Background to the Abstract
This article presents the findings from a longitudinal content analysis on the reporting of HIV (Human Immunodeficiency Virus) in Papua New Guinea’s two national newspapers—The National and Post-Courier—in 2000, 2005 and 2010. The authors tried to answer two key questions: Did press coverage of the disease increase and did the topics change or remain the same? Data from the content analysis showed that coverage of the disease increased significantly during the ten-year study period, and that the framing of the disease moved beyond representing HIV as purely a health story to one that was linked to socio-economic conditions and cultural practices. The feature stories gradually showed more sensitivity to people living with HIV, while they recognised and challenged the social stigma still associated with the disease in much of the country.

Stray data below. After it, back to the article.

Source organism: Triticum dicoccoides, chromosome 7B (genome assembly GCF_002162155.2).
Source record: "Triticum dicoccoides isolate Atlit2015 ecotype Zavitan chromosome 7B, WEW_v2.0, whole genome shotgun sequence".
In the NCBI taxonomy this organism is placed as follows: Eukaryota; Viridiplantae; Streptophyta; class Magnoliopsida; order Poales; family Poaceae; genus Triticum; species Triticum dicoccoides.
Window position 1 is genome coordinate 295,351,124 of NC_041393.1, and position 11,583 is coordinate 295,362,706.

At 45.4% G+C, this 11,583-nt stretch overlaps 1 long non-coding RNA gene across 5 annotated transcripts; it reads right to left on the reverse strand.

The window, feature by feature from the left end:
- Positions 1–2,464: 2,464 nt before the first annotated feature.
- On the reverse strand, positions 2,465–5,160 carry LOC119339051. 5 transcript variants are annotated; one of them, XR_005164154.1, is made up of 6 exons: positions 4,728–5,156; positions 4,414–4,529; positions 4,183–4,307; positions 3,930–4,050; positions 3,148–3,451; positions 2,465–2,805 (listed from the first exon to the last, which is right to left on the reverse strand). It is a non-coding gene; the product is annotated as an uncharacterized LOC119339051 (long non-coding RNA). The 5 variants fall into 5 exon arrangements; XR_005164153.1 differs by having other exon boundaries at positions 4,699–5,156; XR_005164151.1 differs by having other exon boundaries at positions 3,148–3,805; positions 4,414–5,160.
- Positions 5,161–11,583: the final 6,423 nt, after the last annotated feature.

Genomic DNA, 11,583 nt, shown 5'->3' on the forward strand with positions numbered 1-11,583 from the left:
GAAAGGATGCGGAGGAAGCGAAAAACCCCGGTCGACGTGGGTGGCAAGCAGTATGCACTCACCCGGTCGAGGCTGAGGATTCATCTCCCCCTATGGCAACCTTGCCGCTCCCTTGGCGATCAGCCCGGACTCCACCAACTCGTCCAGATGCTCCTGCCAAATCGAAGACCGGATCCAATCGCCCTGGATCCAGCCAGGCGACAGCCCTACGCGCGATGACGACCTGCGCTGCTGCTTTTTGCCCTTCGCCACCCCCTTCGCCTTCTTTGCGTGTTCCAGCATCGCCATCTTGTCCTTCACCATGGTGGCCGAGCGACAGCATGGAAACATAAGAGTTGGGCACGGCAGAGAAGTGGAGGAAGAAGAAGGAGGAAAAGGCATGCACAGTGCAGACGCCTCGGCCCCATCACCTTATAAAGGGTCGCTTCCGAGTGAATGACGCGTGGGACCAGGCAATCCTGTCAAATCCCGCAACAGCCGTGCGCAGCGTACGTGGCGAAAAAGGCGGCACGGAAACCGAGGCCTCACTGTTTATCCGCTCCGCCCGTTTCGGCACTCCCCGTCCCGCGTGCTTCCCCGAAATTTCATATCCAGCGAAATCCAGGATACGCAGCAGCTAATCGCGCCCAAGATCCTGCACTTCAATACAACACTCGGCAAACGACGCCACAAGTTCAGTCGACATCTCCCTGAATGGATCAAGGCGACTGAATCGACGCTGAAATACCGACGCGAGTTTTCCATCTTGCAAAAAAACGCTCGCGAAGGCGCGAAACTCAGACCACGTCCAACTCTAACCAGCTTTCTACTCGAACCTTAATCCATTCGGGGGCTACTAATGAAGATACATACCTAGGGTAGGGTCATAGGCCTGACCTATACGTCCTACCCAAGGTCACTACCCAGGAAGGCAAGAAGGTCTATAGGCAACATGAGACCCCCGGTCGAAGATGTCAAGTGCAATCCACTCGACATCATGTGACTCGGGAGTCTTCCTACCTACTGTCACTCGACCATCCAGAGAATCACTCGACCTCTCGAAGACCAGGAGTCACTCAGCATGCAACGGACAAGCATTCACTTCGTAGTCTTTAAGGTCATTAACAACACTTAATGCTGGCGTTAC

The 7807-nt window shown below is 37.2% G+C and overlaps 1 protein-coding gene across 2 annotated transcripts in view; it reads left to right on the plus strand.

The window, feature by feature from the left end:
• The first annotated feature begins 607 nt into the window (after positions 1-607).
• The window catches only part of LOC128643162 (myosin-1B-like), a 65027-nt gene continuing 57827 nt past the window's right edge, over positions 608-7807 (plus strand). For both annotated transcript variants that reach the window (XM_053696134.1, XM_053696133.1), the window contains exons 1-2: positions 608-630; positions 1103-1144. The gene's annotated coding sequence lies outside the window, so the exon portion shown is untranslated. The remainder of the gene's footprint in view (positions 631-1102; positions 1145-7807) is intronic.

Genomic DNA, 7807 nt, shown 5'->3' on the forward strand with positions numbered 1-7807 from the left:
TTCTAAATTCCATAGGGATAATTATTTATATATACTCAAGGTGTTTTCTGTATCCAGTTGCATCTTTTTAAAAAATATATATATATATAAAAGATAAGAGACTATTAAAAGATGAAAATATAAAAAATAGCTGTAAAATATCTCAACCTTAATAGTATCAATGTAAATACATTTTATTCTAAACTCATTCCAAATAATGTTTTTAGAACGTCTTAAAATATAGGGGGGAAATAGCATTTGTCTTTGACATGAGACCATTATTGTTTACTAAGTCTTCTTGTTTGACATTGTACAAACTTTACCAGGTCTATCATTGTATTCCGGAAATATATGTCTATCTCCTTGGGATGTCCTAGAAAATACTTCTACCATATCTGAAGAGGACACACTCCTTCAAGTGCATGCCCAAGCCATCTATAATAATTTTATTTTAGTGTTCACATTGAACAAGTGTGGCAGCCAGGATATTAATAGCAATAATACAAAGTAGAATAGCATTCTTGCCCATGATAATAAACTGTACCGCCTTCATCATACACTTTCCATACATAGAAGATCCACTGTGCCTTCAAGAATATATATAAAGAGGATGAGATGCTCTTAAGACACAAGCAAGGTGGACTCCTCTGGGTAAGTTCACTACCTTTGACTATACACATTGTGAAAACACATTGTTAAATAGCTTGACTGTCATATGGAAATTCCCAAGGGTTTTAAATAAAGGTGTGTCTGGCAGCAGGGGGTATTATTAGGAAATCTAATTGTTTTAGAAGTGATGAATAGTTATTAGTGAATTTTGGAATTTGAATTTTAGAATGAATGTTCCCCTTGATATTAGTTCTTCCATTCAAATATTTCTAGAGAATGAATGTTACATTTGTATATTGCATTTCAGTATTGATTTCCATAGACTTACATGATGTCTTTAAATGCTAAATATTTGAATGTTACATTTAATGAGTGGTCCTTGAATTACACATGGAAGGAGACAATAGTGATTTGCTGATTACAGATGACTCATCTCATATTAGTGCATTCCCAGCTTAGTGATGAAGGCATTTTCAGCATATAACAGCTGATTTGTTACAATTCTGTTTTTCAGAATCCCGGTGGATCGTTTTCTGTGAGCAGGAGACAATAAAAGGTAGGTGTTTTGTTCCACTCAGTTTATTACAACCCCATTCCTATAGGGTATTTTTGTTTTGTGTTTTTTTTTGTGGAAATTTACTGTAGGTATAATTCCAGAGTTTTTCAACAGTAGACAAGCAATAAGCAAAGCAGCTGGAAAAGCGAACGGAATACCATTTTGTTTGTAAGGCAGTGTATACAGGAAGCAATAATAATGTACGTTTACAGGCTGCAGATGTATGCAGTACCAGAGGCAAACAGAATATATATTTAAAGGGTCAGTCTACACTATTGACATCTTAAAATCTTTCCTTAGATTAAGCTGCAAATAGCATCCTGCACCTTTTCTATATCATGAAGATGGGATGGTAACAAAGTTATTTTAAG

Cullen, T. A. (2010). Reporting HIV in Papua New Guinea: Trends and Omissions from 2000 to 2010. Retrieved from https://ro.ecu.edu.au/ecuworks/6657
About the Author
Dr Trevor Cullen (PhD) is Professor of Journalism at Edith Cowan University in Perth, Western Australia. Trevor is recognised as a national and international leader in the field of HIV/health Journalism and Journalism education. He has received several University and national teaching and research awards. These include two Australian Government awards – A National Teaching and Learning Fellowship (NTF) and the Australian Award for University Teaching. (AAUT).